This brought me back to Tey’s novel where at one point Grant and his friend Marta have a conversation about why it is that people confronted by facts tend to dig in their heels and get angry when those facts contradict their long-held beliefs. And this too was one of Tey’s strong points as a writer: she could weave an observation about our cultural foibles into her story that transcended the story itself, but without being either offensive or obtrusive.

I will certainly read more of her work.

Review: Bitter Root – Graphic Novel

Bitter Root Vol 1, Cover

Cover by Sanford Greene

Bitter Root,
Vol. 1: Family Business 
(Bitter Root #1-5) 
by David F. WalkerChuck BrownSanford Greene (Contributor)

In terms of theme, the book is pretty simple: racism and hate make people into monsters.

The strength of this graphic novel lies in the relationships of the family members. Even though we are all acquainted with the drama and angst that familial issues cause, it doesn’t alter the fact that we are drawn to them, even for the same reason.

In this novel, the Sangeryes family has had its share of tragedy, even for a family whose business is to capture and purify (not kill) people who have been made into monsters by their hatred. Decreased in numbers, they are in the middle of dealing with an explosion of new cases when they’re confronted by a couple of new problems – portals from another dimension letting in more powerful true demonoid monsters and a transformed doctor (Sylvester) who, because of his own pain and loss, is trying to eliminate pain by eliminating the ones who cause it.

Set in Harlem a few years before the Renaissance flourished, the book jumps into action right away without time spent on the cultural and intellectual growth of that time and how it might be impacted by the racial hate that caused the killings of the Red Summer of 1919 in Harlem and the massacre that was the Tulsa Race Riot of 1921. But those events are mentioned: the Sangeryes lost family during the Red Summer and the doctor-turned-monster lost his family to white vigilantes in Tulsa.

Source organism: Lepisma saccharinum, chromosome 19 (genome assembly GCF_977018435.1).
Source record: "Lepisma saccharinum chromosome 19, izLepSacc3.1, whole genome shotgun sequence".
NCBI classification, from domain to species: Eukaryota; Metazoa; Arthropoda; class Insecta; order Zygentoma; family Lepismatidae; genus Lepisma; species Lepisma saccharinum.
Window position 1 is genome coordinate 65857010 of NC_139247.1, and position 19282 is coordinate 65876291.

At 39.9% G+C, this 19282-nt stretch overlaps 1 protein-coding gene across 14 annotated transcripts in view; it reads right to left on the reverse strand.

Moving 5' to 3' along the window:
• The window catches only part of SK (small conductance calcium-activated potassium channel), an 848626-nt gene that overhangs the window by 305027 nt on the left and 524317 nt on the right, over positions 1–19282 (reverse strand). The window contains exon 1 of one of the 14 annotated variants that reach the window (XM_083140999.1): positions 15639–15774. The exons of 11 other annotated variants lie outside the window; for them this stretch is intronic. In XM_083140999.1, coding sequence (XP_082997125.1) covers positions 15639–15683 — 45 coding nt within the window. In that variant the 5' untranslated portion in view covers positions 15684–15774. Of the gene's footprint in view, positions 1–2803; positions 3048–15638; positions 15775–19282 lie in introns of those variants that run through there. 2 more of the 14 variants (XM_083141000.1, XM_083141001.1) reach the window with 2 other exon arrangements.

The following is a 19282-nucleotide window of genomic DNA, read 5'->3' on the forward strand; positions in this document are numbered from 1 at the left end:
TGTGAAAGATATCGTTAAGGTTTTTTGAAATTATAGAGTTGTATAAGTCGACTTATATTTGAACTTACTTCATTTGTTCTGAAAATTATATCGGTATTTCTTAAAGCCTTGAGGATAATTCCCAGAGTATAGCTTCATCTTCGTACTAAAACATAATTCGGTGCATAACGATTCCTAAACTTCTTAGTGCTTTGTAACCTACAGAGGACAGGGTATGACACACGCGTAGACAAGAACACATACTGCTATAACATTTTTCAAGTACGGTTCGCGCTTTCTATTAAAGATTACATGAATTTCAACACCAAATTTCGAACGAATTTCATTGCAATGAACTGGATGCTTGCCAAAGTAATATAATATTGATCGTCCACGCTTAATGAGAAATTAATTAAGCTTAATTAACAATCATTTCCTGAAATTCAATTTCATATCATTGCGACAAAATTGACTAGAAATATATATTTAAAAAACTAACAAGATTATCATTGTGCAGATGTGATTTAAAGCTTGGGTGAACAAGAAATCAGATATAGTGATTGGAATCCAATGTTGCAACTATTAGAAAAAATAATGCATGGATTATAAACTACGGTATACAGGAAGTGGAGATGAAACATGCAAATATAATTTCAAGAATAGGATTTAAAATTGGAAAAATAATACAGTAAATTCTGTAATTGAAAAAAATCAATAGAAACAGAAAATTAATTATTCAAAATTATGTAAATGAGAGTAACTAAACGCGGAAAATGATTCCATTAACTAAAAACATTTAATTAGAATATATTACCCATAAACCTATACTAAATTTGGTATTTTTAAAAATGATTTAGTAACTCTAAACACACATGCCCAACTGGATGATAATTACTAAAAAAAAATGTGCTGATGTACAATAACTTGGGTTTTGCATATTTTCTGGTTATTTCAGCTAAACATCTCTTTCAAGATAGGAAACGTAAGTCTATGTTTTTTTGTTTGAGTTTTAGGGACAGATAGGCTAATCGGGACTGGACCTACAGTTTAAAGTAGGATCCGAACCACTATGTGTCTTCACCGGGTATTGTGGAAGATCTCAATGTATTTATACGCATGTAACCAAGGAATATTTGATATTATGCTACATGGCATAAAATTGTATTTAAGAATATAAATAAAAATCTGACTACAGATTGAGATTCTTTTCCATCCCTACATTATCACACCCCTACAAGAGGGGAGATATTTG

There’s much push and pull related to the characters trying to find their balance in such an environment. The Sangeryes continue to help others regardless of race, even as they argue about it amongst themselves. Doctor Sylvester starts out as somewhat admiring of the Sangeryes, but then becomes dismissive as his own hate grows to eclipse his desire to cure the new infection from the demons coming through from another dimension and causes him to decide to use it, instead.

There is despair as white policemen who know the true story, avoid speaking up out of fear, but there is also hope in a young white member of a KKK group becoming a follower of one of the Sangeryes.

The artwork is so good and the pacing is very quick, moving from one member of the family to another until the point where all of them converge in the streets of Harlem to find both a daunting challenge in Doctor Sylvester and the new – intelligent – demons, and renewed strength through family reunion.

I don’t know that I will continue with the series – I found the story to be less challenging than I like – but I enjoyed this book and consider the time on it spent well, if only for the reminders of our bloody history of racial hate and the ways people have of surmounting it and still flourishing.